Have you been thinking that maybe your mom and dad might be perfect for getting their citizenship but they’re older and they’re really nervous about taking the test in English? I’m here to tell you that maybe they don’t have to take it in english and they can take it in their own language. I´m Hillary Walsh, I’m in immigration lawyer in Phoenix Arizona and New Frontier Law is my law firm and I’m helping immigrants across the United States with their lawful residency and become citizens of this amazing country. Today I’m going to tell you a few ways that we can help your mom, your dad or perhaps yourself get your citizenship without having to do it in English.
We have a lot of clients that come to me and we have a very very bilingual staff. If you have an
y questions, I know I’m writing in English but that’s what I’m comfortable with and with that said I totally get that you want to speak in a language that you are most comfortable with. Especially in a situation where your citizenship in this country is at stake. Especially my elderly folks, people who have been residents of this country for so long. I am talking to people like you, it’s time for us to get your citizenship so you can be a citizen of the country and that you pay taxes in, that you watch the elections in, you saw people come and go in the political arena. You have a better pulse of what’s going on in this country than most US citizens at any given room. I want to tell you that you can take (if you meet these exceptions, if you meet these rules) the test in your language. You also don’t have to do the written component. People who can’t read or write often think they can’t pass the naturalization test. We’ll bring the translator to help you and it’s going to be a really fun process and at the end of it I hope they’re going to be standing you in another room full of other immigrants saying Pledge of Allegiance and hearing Lee Greenwood singing I’m proud to be an American.
The 50/20 Exception
First there’s something called the 50/20 exception. Here’s what the 50/20 exception is: if you’re 50 years and older and you are a lawful permanent r
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esident you had your green card for 20 years you do not have to take the Naturalization exam in English. You get to take it in a language that you’re most comfortable in and we go from there you also don’t have to write in English. So for people who can’t read or write this is an amazing thing. You’ve been here, you are 50 years or older and you have been a lawful permanent resident for more than 20 years. Tell your mom and dad who have been stressing about the Naturalization exam that this is no longer a stress. The English component is no longer a stress, the writing components no longer worry.
The 55/15 Exception
The other component is a 55/15 exception. So this basically bumps up the age but reduces the amount of time you need to have your lawful permanent residency. I’ll explain it here. If you’re 55 years old or older and for a minimum of 15 years you have been a lawful permanent resident of the United States of America, you don’t have to take the Naturalization exam in English. You can bring a translator, you don’t have to do any of the writing components. You don’t have to show that you can write English and you are good to go.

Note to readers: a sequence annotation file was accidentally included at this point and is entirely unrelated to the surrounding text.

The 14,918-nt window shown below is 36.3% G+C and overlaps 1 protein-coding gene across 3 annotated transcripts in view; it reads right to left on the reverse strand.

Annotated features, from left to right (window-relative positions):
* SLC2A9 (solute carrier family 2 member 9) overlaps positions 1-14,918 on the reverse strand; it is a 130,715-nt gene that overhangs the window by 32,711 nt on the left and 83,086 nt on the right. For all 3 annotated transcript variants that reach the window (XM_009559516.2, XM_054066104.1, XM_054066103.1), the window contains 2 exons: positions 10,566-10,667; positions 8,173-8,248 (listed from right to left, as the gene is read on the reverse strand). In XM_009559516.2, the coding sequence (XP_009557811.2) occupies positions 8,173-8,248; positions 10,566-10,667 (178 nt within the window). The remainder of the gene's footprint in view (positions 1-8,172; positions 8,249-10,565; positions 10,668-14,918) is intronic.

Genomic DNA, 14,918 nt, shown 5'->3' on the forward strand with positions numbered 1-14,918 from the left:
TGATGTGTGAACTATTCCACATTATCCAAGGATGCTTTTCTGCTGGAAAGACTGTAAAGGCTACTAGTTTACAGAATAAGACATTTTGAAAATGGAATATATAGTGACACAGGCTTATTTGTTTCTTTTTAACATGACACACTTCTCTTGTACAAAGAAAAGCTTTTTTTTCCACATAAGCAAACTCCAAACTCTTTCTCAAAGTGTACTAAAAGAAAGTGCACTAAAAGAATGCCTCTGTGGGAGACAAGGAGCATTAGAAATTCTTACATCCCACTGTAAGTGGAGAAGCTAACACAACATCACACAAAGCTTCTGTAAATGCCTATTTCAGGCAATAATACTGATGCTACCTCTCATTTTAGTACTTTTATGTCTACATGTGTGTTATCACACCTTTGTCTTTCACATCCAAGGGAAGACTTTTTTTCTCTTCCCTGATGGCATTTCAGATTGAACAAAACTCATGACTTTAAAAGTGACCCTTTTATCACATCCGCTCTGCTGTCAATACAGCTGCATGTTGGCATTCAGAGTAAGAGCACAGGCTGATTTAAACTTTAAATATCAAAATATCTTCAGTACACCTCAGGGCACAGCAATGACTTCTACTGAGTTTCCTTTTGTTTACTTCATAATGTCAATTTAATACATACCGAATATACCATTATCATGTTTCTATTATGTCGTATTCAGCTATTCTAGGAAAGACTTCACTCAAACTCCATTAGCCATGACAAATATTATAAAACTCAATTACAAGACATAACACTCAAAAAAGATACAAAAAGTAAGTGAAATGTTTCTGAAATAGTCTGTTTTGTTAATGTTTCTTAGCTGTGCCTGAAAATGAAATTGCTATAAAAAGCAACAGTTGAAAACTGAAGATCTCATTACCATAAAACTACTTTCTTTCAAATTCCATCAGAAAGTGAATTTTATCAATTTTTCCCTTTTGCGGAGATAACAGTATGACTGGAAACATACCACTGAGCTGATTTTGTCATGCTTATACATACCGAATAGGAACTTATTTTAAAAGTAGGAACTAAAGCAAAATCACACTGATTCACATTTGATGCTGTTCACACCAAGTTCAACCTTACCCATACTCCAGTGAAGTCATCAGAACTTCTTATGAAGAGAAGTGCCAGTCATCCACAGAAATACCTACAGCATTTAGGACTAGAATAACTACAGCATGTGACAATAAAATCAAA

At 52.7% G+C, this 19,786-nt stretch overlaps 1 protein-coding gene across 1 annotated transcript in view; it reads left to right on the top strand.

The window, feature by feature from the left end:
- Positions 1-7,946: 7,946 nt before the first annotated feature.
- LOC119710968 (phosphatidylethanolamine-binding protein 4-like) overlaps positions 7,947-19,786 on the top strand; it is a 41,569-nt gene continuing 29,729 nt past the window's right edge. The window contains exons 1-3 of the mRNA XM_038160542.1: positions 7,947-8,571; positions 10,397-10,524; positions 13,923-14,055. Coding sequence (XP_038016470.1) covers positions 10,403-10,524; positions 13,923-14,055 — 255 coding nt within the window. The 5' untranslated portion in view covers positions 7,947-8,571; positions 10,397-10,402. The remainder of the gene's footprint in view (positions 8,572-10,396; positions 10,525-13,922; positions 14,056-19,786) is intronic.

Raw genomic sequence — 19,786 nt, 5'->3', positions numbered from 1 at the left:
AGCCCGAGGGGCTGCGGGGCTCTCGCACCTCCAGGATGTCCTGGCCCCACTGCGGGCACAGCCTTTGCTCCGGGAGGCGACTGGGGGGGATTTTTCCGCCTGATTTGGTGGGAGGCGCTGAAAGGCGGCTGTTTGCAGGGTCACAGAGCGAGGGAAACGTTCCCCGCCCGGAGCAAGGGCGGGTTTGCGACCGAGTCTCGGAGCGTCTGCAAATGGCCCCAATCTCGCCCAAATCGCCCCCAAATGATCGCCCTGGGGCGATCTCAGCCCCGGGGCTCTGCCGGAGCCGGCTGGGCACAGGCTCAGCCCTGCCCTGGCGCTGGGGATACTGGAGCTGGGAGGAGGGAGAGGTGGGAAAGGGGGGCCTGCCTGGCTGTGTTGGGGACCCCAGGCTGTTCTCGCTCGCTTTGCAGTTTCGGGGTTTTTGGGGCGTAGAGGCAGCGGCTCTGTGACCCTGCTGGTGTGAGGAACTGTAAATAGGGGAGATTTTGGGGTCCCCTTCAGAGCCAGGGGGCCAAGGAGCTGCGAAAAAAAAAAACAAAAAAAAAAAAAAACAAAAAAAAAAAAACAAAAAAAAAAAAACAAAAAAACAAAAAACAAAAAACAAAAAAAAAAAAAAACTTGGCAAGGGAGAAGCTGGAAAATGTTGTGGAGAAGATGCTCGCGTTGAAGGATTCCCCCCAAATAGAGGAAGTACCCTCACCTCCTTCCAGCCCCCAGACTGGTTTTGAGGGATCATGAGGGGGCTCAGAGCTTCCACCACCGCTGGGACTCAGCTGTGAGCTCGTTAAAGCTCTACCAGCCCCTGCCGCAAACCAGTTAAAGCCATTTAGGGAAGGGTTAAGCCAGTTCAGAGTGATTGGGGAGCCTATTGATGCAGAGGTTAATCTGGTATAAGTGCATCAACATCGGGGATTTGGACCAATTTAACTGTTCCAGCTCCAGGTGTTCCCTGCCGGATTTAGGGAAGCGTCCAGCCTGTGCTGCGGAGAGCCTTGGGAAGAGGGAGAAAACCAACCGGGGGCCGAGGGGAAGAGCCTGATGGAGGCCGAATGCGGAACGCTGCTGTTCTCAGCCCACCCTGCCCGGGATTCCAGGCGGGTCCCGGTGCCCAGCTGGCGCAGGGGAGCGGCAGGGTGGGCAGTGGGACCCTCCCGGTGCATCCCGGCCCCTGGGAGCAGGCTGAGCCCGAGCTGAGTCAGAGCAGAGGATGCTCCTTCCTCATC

The 65/20 Exception
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Here’s the bonus round. I’m talking to anyone who is 65 years or older, perhaps your parents are. 65 years or older and you are a lawful permanent resident for 20 years you actually have a simplified Civic exam. So as many of you know or perhaps you don´t know (it’s okay if you don’t), you have to take what’s essentially a History exam of the United States. You’re given a pool of questions that are made public and you can study.
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I know when my father-in-law who was born in Canada and now is a US citizen, was practicing for his exam he studied every single one of those Civics questions and knew them like the back of his hand. So when the USCIS officer asked the first three words of the question my father in law already knew the answer. You get a simplified version if 65 years or older and you’ve been allowed for permanent residence for more than 20 years. You’ve had your green card for a minimum of 20 years. When you get to take the simplified version you don’t have to do any of the writing components. I don’t think this is because they don’t think that you can do it. I think it’s because we all know that you know more about American Civics and the rest of us but we don’t want to really want to be put to shame.
Go For It!
If you have a parent or grandparent who fits these rules either 50, 55 or 65 and you want to give them the amazing of becoming a U.S. citizen by helping them. Let them know they don’t have to take this exam in English.
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